I’m thrilled beyond words that this theater is producing my work. And I’ll be flying out to Berkeley to see it, this September. I will wear a bright, colorful dress, sit in the back row with my Bay Area friends, and probably get rill weepy.
In my last conversation with my agent, Sam, he brought up a topic that may be important in the near future: selling the film rights to my novel The Girl in the Road. He asked if I had strong feelings about that. I said I did, but on only one aspect: race-appropriate casting.
One of my greatest ambitions for the novel is to redefine Joseph Campbell’s hero with a thousand faces—the default human—as a brown woman. (It’s also to shift the central narrative of 21st-century world literature to the Eastern Hemisphere, but I’m getting ahead of myself.). There are no white people in my novel. Meena is Malayalee. Mariama is Haratin. Francis is Amhara. Mohini is Tamil. Yemaya is Wolof (though why she has a Yoruba deity’s name is another story). So in selling film rights, all I would ask is that characters with South Asian backgrounds be cast with actors of South Asian descent who have brown skin, and characters with African backgrounds be cast with actors of African descent who have brown skin. Not rocket science, right?
Ursula K. Le Guin’s foundational Earthsea series was whitewashed by the SciFi channel. Argo‘s main character, Tony Mendez, was played by Ben Affleck. Nina Simone will be played by Zoe Saldana in an upcoming biopic. M. Night Shyamalan cast four white actors as the four brown characters in The Last Airbender. TheaterWorks in Hartford cast white men as Puerto Ricans in The Motherfucker with the Hat. A movie set at my college, Mona Lisa Smile, sent out a now-notorious casting call coded for white women, protesting that they merely wanted to “reflect the time period,” ignoring the fact that there were women of color on campus in 1953. There weren’t many. But erasing them from the film was tantamount to erasing their existence. It hurt my classmates; it hurt all of us.
Whitewashing hurts people of color for reasons that should be obvious. Representation is power. The vast majority of the human population is brown, and whites are a small minority; their overrepresentation in art and media, especially in heroic roles, reinforces a collective perception that lighter skin signals a more valuable human. That sounds theoretical, but it hurts people I love on a daily basis. Including me. Whitewashing hurts white people for the exact same reasons: it subtly reinforces our sense of privilege, which we then have to work that much harder to dismantle in ourselves. It’s one more barrier to love.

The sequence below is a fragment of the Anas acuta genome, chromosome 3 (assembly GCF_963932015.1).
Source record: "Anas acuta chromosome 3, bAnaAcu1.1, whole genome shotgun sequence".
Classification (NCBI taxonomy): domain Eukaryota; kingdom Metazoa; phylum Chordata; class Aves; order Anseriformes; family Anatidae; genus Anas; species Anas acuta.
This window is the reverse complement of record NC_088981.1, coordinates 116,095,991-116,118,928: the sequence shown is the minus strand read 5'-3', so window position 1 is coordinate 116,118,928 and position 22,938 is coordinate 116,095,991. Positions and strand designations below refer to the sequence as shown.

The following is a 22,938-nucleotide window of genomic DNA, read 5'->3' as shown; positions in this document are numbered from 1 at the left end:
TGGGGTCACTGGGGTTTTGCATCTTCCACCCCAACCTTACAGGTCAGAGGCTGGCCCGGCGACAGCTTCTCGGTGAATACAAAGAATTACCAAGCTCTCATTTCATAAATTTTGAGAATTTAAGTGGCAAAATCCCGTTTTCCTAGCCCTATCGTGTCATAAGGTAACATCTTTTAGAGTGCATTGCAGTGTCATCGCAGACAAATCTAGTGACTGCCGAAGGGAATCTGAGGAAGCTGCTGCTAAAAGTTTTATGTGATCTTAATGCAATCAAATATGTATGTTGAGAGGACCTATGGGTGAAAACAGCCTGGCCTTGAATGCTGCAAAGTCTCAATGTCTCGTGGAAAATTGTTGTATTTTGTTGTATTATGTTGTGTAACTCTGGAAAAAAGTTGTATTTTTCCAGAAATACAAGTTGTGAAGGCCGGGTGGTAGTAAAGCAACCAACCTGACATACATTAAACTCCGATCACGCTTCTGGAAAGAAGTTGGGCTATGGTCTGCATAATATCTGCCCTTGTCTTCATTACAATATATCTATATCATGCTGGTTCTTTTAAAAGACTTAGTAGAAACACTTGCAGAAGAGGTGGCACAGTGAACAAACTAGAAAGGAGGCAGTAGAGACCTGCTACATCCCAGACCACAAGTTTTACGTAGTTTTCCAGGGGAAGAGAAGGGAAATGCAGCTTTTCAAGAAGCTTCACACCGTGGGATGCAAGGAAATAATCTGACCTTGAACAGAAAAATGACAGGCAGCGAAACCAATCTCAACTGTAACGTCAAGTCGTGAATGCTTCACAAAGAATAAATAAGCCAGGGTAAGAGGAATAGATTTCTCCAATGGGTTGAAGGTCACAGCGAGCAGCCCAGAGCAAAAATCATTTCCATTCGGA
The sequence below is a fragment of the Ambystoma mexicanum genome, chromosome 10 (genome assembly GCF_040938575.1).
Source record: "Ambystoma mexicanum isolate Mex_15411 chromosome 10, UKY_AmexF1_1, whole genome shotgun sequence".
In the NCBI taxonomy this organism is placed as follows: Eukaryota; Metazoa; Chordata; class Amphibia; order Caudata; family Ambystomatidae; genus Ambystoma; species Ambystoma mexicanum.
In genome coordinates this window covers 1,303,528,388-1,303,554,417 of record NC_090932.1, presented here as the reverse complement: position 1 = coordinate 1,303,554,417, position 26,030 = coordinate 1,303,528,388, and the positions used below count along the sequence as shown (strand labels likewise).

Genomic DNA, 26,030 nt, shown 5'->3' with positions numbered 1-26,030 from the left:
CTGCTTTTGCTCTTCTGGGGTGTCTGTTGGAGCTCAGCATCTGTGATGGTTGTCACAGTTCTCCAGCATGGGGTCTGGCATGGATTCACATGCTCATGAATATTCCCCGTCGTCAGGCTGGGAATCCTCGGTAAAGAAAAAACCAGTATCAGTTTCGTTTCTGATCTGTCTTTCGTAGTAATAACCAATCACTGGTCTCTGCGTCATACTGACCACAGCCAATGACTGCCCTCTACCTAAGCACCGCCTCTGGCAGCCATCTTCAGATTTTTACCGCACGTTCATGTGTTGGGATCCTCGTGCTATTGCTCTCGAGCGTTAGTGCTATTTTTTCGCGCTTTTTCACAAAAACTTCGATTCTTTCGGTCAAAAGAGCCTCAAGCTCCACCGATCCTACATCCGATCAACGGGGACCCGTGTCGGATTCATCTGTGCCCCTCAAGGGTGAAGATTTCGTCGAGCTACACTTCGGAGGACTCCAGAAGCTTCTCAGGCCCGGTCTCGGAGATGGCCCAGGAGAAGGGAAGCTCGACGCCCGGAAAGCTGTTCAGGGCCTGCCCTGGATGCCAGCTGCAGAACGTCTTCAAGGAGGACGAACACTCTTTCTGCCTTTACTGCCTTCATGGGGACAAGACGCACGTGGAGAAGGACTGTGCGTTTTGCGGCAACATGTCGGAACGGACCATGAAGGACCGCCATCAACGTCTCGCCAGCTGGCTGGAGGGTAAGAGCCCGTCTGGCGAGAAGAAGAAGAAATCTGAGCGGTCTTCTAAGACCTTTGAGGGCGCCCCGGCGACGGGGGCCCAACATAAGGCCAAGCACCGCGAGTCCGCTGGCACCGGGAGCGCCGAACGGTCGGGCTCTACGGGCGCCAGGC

I will not sell the film rights to my book without these stipulations. I’m sympathetic to every other concession needed to adapt a novel to film, but I will not make concessions to racism. Sam and my editor Zack at Crown/Random House both support me on this, even knowing it’ll make the film rights much harder to sell. I’m thankful for them. I’m thankful for other movements, like Racebending and Colorlines. I honestly don’t know how production studios can afford to continue to be racist when the world is shifting as it is; but for now, I don’t know how the world will change other than if people take a stand. I just feel lucky to be in a possible position to do so.
I’ve been reading this fantasy series for sixteen years. This is the fourteenth, and last, volume.
When I was a teenager, I cast each character with movie stars I saw at The Allen and supermodels I saw in Vogue. Mat Cauthon was 1996-era Leonardo DiCaprio, Moiraine Sedai was 1996-era Helene Christensen, and so on. I had a list of hundreds of them. The boys who were my friends/bullies in high school knew that the one surefire way to get under my skin was to grab the book out of my hands, turn to the last page and start reading aloud.
Then I graduated from high school, graduated from college, graduated from grad school, and moved to North Carolina to write. But reading Wheel of Time books was still a sacred ritual. Every time a new one came out, I bought the hardcover and got out The Traditional Bookmark, an accretion of relics collected over sixteen years, and peeled it apart to rediscover each one. And then I put on one particular album of Scottish folk music (Tannas’s Ru-Ra), which I listened to at no other time. If I’d encountered this series now, at age 31, I probably wouldn’t have picked it up. But they got me young. And so I crack open the brick and fall into the world of Aes Sedai and Aiel and all the friends I saw leave their home village in the first book, and are now leading their world’s battle against darkness.
I’m going as slowly as I can, because when I finish this one, it’ll be over.